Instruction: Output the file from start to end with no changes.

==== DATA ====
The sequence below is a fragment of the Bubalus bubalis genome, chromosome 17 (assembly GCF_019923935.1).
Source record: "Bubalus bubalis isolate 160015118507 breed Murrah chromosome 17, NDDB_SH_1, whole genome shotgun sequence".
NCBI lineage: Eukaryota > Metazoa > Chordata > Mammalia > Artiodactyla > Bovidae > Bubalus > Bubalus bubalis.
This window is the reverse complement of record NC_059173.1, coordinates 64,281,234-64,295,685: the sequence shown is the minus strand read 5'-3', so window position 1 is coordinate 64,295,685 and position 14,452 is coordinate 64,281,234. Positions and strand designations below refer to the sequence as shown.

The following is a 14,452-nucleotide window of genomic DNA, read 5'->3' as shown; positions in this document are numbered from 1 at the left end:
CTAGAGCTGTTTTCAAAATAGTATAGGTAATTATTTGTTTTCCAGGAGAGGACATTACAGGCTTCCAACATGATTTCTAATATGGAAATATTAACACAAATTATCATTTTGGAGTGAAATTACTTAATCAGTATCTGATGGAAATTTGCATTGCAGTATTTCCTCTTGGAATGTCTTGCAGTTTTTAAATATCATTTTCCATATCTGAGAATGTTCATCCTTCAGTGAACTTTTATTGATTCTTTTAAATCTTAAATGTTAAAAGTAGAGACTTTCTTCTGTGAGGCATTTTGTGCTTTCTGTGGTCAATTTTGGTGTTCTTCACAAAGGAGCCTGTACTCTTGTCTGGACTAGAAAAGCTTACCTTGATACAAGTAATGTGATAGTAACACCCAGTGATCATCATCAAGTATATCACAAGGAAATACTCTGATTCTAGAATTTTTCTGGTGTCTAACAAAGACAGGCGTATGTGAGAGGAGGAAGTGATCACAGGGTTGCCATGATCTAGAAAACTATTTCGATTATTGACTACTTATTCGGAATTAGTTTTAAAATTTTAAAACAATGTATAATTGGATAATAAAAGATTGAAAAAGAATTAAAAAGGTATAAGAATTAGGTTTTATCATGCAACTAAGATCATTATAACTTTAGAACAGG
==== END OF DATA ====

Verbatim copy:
The sequence below is a fragment of the Bubalus bubalis genome, chromosome 17 (assembly GCF_019923935.1).
Source record: "Bubalus bubalis isolate 160015118507 breed Murrah chromosome 17, NDDB_SH_1, whole genome shotgun sequence".
NCBI lineage: Eukaryota > Metazoa > Chordata > Mammalia > Artiodactyla > Bovidae > Bubalus > Bubalus bubalis.
This window is the reverse complement of record NC_059173.1, coordinates 64,281,234-64,295,685: the sequence shown is the minus strand read 5'-3', so window position 1 is coordinate 64,295,685 and position 14,452 is coordinate 64,281,234. Positions and strand designations below refer to the sequence as shown.

The following is a 14,452-nucleotide window of genomic DNA, read 5'->3' as shown; positions in this document are numbered from 1 at the left end:
CTAGAGCTGTTTTCAAAATAGTATAGGTAATTATTTGTTTTCCAGGAGAGGACATTACAGGCTTCCAACATGATTTCTAATATGGAAATATTAACACAAATTATCATTTTGGAGTGAAATTACTTAATCAGTATCTGATGGAAATTTGCATTGCAGTATTTCCTCTTGGAATGTCTTGCAGTTTTTAAATATCATTTTCCATATCTGAGAATGTTCATCCTTCAGTGAACTTTTATTGATTCTTTTAAATCTTAAATGTTAAAAGTAGAGACTTTCTTCTGTGAGGCATTTTGTGCTTTCTGTGGTCAATTTTGGTGTTCTTCACAAAGGAGCCTGTACTCTTGTCTGGACTAGAAAAGCTTACCTTGATACAAGTAATGTGATAGTAACACCCAGTGATCATCATCAAGTATATCACAAGGAAATACTCTGATTCTAGAATTTTTCTGGTGTCTAACAAAGACAGGCGTATGTGAGAGGAGGAAGTGATCACAGGGTTGCCATGATCTAGAAAACTATTTCGATTATTGACTACTTATTCGGAATTAGTTTTAAAATTTTAAAACAATGTATAATTGGATAATAAAAGATTGAAAAAGAATTAAAAAGGTATAAGAATTAGGTTTTATCATGCAACTAAGATCATTATAACTTTAGAACAGG